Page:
Former Labour leader Michael O'Leary dies
The former Labour Party leader and tánaiste Michael O'Leary has died after reportedly drowning in a swimming pool while on holiday in France.
Mr O'Leary retired as a District Court Judge on Monday, which was his 70th birthday. He will be buried in France.In private he was one of the wittiest and most entertaining men one could meet and he enjoyed a considerable gift as a mimic
Taoiseach Bertie Ahern
The Taoiseach Bertie Ahern said he had learnt of the death of his former constituency colleague in Dublin Central with great sadness.
"During his time in the Dail from 1965 to 1987 he was a distinguished politician who was very much part of the process of liberalisation in Irish society," Mr Ahern said.
"Michael O'Leary was not just a politician. He was a man of many parts. As the political tide ebbed away from him in the 1980's he embarked on a new career in the law, qualifying as a barrister. In 1997 he became a Judge of the District Court.
"In private he was one of the wittiest and most entertaining men one could meet and he enjoyed a considerable gift as a mimic." Labour Party leader Pat Rabbitte said it was "with deep regret" he had learned of Mr O'Leary's death.
"Michael O'Leary had a distinguished career in different areas of public life over four decades. From student leader, to trade union official, to politician and eventually to the judiciary, he had a constant commitment to the principle of public service," Mr Rabbitte said.
"Michael was a formidable politician who was elected party leader at a very difficult time for the Labour Party. Despite subsequent difference and his departure from the Labour Party he retained the respect and affection of party colleagues."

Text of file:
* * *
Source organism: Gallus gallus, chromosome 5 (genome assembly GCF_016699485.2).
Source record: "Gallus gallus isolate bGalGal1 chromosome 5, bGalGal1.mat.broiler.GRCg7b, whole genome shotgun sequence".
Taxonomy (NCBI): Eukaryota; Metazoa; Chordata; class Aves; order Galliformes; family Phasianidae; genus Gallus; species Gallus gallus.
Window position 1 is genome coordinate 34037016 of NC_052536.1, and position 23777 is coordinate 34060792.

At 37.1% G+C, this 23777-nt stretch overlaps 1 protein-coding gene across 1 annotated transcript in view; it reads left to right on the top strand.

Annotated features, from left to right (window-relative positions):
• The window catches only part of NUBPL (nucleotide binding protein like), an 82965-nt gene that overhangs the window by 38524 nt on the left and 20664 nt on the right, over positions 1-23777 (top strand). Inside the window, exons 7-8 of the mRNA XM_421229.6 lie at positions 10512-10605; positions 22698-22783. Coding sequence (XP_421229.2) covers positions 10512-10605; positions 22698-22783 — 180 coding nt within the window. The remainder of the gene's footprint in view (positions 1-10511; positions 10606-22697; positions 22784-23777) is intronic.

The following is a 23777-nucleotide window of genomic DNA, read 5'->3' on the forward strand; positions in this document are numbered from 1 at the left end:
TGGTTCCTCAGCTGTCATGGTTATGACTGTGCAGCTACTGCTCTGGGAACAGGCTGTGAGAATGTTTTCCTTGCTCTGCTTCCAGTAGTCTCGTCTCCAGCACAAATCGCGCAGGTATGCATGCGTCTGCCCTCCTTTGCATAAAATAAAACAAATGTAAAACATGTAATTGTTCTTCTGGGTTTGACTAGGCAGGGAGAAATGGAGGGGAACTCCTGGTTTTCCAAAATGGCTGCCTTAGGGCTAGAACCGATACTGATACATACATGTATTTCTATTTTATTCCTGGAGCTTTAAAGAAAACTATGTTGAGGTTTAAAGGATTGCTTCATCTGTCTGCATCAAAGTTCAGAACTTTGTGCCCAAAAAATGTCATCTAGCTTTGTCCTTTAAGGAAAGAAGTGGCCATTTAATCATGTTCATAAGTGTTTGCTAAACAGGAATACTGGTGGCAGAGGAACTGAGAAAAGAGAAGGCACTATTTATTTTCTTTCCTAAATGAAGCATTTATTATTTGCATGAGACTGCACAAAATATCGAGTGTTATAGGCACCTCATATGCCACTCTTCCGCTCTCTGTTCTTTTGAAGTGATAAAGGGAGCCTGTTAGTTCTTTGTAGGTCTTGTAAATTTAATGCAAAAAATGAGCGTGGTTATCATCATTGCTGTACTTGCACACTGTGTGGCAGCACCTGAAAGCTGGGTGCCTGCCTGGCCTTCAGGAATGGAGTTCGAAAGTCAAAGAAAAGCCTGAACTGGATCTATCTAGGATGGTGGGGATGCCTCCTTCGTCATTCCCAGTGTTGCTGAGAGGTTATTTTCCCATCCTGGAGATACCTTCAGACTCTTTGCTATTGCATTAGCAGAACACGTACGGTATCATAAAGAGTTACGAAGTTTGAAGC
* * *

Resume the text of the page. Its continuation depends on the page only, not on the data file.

Mr Rabbitte said the former party leader would be remembered in particular for "his pioneering work as Minister for Labour in the 1973-77 Fine Gael/Labour government".
Pat Rabbitte, Labour Party leader
Mr O'Leary was a native of Cork and educated at Presentation College before going on to University College Cork and Columbia University, New York.
He became a full-time official with the old Irish Transport and General Workers Union (ITGWU) and elected to the Dail in 1965 for the Labour Party. He served as an MEP from 1979 before being elected party leader in 1981.
He resigned the following year after the coalition collapsed and shortly afterwards joined Fine Gael. He was elected to the Dáil for the party in the old Dublin South West constituency in the November '82 election but lost his seat in 1992.
He later passed the bar exam and practised in his native Cork.
Fine Gael leader Enda Kenny expressed his sympathies and shock at hearing of Mr O'Leary's death. "I have fond memories of working alongside Michael in the [Fine Gael] parliamentary party following his decision to join Fine Gael in 1982," Mr Kenny said.
The Minister for Justice Michael McDowell today described Mr O'Leary as his good friend who will be greatly missed by many.
He also paid tribute to his political skills saying he "combined patriotism and good humour"
"Ireland owes a great debt of gratitude to Michael O'Leary for his courageous and innovative career in public life, as a trade unionist, public representative, a Minister and Tánaiste, and most recently as a judge."
Mr O'Leary is survived by his wife Mary.